|The 2014 Academy Awards, which take place this Sunday evening, is the night most professionals in the film industry have been preparing for all year. There’s nothing more prestigious within the acting community than winning the coveted Oscar trophy — which many say Matthew McConaughey is sure to do for his lead role in Dallas Buyers Club — but the award is worth more than just bragging rights.
It happens to be a solid investment as well.
How Much is an Oscar Worth?
The Academy Award of Merit, more commonly known as the “Oscar” statue, is the most recognized trophy in the world, presented to top actors and actresses since 1929. The awards ceremony and trophy were created “to honor outstanding moviemaking achievements and thereby encourage excellence in all facets of motion picture production,” according to the Academy of Motion Picture Arts and Sciences website.
The statuette of a knight standing on a reel of film, holding a crusader’s sword was meant to represent majestic achievement. Since the initial awards banquet was held over 80 years ago, more than 2,800 statuettes have been presented, according to the Academy.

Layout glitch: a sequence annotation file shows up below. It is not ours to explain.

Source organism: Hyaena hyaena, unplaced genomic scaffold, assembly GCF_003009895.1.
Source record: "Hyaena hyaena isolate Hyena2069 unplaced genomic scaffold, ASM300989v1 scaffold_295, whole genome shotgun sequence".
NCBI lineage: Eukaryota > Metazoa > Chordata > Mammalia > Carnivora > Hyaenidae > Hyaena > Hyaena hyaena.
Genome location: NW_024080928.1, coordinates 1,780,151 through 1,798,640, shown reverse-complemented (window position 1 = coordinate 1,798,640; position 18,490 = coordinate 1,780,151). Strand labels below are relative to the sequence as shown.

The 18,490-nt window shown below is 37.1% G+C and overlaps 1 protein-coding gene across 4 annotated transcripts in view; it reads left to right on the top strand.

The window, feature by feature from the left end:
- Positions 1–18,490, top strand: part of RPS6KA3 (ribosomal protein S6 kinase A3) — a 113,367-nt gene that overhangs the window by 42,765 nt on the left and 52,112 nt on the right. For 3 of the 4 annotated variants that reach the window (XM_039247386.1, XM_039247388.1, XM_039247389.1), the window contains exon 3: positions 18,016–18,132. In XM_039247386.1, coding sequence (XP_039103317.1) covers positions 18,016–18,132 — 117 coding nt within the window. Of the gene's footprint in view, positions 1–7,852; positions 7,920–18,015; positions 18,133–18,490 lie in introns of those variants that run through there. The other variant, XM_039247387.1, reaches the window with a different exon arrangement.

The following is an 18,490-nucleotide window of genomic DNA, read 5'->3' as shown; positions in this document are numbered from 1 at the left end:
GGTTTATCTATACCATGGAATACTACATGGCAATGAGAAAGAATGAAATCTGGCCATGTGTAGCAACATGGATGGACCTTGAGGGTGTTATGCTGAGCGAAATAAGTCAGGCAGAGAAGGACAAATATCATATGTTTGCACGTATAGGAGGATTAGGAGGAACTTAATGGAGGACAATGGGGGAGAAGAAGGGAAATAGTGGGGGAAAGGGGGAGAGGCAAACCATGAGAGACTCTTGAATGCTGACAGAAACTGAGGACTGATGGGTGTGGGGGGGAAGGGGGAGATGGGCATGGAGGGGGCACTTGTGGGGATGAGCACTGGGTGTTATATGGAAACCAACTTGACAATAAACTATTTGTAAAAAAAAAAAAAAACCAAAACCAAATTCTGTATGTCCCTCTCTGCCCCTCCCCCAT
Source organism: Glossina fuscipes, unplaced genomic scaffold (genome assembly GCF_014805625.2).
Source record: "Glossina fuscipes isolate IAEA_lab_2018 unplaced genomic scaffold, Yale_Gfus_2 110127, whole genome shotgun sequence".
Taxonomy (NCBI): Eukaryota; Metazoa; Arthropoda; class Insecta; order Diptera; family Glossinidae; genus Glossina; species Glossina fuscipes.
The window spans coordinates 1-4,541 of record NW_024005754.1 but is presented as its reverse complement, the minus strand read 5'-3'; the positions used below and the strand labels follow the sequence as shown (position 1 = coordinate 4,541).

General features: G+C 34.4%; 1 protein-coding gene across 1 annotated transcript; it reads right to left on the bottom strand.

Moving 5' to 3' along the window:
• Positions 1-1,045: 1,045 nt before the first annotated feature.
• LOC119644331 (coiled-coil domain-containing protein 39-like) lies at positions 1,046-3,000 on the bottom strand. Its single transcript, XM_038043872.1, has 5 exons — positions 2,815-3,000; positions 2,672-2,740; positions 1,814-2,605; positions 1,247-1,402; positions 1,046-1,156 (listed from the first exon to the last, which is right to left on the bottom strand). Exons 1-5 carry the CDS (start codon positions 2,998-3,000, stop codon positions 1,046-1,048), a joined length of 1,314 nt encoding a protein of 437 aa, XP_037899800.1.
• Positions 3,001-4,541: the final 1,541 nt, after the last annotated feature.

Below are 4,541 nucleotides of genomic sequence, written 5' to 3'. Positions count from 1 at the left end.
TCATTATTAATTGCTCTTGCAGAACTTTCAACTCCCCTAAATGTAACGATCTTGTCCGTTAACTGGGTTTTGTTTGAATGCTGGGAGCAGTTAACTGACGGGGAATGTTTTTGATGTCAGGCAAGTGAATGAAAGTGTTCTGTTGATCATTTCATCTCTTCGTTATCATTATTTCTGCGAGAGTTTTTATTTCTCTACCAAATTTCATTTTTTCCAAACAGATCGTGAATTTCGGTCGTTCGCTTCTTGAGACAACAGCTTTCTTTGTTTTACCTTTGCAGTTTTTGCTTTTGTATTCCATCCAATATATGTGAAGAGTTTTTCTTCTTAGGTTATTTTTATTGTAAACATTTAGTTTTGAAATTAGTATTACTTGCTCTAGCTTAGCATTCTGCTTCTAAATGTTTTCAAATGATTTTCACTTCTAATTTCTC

So how much is an Oscar worth? It’s hard to estimate the exact cost of the award because of the way it’s created. The statuettes are made from steel alloy britannium, dipped in 24k gold plating.
In 2011, CBS estimated that the award was worth around $400. Of course, gold prices were closer to $1,400 per ounce at the beginning of that year. With prices up to around $1,330 today, one could guess that the 13.5-inch, eight-pound award would be worth a bit less now.
This doesn’t mean that the awards don’t gain greater value at a later date. For instance, Joan Crawford’s Oscar award for her performance in “Mildred Pierce” was auctioned off in 2012 for $426,732.
However, well before awards are ever auctioned off, the greatest benefit Academy Award winners receive is the recognition behind their win.
Talent agents have estimated that clients average a 20-percent jump in pay with their next film after winning the award for Best Actor/Actress. That type of payoff is exactly what makes the Oscar award more than valuable — it’s priceless!